• Producer Bio: N/A
  • Production Company: N/A
  • Logline: Forty years after her parents’ mass wedding at Madison Square Garden, a Kiwi-Japanese filmmaker seeks meaning after learning her Korean Jesus was a fraud.
  • Synopsis: New Zealand/Japanese filmmaker, Elina was born of a bloodline free from Satan; pure and aligned with God. Elina grew up in a cult. But not just any cult – one on the cover of every newspaper in the ‘70s, referenced in everything from the Simpsons to Seinfeld, and now seemingly forgotten.

History became legend, and legend became myth, and for the second generation born under the pretense of a Korean Jesus, their stories were never told. After six years distanced from her double-life adolescence, Elina begins to see that her ‘quirky’ backstory still holds presence in her psyche.

Having discovered new community among others driven to spend multiple months hiking long distance trails, Elina recognises the parallels in her new love for thru hiking, with the cult she left behind. There is still desire to fill some kind of void. By retracing

19 the controversial history of Reverend Moon; the tax evasion, sex rituals, and illegitimate children, Elina seeks to find just how far the trail of Moon’s legacy will take her.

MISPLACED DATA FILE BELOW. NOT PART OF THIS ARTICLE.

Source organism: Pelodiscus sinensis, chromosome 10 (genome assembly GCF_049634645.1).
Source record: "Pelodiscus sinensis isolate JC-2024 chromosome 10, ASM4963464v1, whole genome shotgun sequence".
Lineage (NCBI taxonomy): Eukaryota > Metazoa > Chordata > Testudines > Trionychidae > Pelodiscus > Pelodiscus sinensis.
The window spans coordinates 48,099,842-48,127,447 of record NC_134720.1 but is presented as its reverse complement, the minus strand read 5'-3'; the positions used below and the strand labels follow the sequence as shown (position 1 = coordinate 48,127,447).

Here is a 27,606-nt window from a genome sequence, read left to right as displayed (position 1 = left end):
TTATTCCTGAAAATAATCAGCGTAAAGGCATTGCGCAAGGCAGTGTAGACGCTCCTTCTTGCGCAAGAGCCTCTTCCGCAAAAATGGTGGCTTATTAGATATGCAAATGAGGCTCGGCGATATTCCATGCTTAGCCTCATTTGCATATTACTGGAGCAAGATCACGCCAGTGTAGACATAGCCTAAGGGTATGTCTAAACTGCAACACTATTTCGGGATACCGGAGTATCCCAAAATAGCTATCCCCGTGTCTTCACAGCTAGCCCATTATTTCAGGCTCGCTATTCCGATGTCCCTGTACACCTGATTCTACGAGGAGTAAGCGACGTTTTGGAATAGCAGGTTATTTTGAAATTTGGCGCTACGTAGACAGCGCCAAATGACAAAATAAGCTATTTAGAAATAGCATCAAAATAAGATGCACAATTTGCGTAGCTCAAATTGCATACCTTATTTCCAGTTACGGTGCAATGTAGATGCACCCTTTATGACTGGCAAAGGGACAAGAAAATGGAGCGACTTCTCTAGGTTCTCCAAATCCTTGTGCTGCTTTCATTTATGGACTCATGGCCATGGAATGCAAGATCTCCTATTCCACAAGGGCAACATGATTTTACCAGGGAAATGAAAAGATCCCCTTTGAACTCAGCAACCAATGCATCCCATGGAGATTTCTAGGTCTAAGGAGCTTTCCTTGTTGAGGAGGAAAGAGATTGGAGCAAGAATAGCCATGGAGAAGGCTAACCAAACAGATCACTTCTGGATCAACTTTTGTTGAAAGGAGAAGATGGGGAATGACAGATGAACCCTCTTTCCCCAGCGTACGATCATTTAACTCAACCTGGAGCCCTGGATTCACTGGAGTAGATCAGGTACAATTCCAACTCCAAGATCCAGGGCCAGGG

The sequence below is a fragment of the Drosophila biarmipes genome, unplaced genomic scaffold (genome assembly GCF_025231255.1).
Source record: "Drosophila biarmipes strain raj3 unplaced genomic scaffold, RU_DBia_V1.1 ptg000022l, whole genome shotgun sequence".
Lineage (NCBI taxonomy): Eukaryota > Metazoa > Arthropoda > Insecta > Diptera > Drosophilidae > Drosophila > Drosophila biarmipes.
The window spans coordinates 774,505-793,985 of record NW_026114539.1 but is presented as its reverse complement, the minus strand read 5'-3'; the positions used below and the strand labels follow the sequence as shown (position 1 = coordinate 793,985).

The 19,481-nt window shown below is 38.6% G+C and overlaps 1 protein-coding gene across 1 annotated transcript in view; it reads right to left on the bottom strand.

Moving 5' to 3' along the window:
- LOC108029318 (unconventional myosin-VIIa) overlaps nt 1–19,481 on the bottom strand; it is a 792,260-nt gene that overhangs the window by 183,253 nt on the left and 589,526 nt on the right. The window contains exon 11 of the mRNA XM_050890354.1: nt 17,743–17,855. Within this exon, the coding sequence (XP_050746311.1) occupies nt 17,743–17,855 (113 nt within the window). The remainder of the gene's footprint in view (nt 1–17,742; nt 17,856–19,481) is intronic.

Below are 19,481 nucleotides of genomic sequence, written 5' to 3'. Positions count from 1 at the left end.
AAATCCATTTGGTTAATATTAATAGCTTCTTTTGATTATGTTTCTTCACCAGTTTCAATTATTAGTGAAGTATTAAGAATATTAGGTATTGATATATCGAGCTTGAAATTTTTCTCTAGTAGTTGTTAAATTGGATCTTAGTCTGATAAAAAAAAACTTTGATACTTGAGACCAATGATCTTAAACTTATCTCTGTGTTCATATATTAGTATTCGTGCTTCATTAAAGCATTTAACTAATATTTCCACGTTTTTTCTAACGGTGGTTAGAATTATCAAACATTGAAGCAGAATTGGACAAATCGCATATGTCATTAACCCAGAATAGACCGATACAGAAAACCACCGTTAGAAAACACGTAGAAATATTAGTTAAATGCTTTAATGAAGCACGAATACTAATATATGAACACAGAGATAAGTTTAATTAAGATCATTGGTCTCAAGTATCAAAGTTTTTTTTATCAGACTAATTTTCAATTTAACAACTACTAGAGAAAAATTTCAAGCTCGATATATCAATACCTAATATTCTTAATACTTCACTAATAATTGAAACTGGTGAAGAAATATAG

With debt-ridden, ageing parents, juxtaposed with the unfolding drama around the Moons’ billion-dollar fortune, the intricacies of their internal family conflict begin to come to light; did loyal followers dedicate their lives to a Messiah or a businessman?

Following Elina’s journey of deconstruction, unpacking her once fundamental beliefs, the film explores how ex-Moon children-now adults, seek to find a sense of place having lost their means of navigation.

  • Director’s Statement: It’s said to take five years to leave the psychological confines of a cult – for me, it’s been six. I thought Jesus was Korean? is the story of the children of the Moonies, beyond the layers of cult-ey sensationalism. While there’s darkness to uncover, there’s also humour to bring levity; the sugar to the pill that’s hard to swallow- what are the stories of seeking restless joy, despite all? How does an adult work through the crushing existentialism that follows the deconstruction of their fundamental beliefs? This is a story my younger self needed to see to truly believe; navigating a trail is far better without the shadow of the Moon.
  • Looking For: Broadcast/platform acquisition/commission, Executive Producer,

Funding

  • Total Budget (Usd): $90,000
  • Secured Budget (Usd): N/A
  • Director Filmography:

▪ It Is the People – Director, Writer, Editor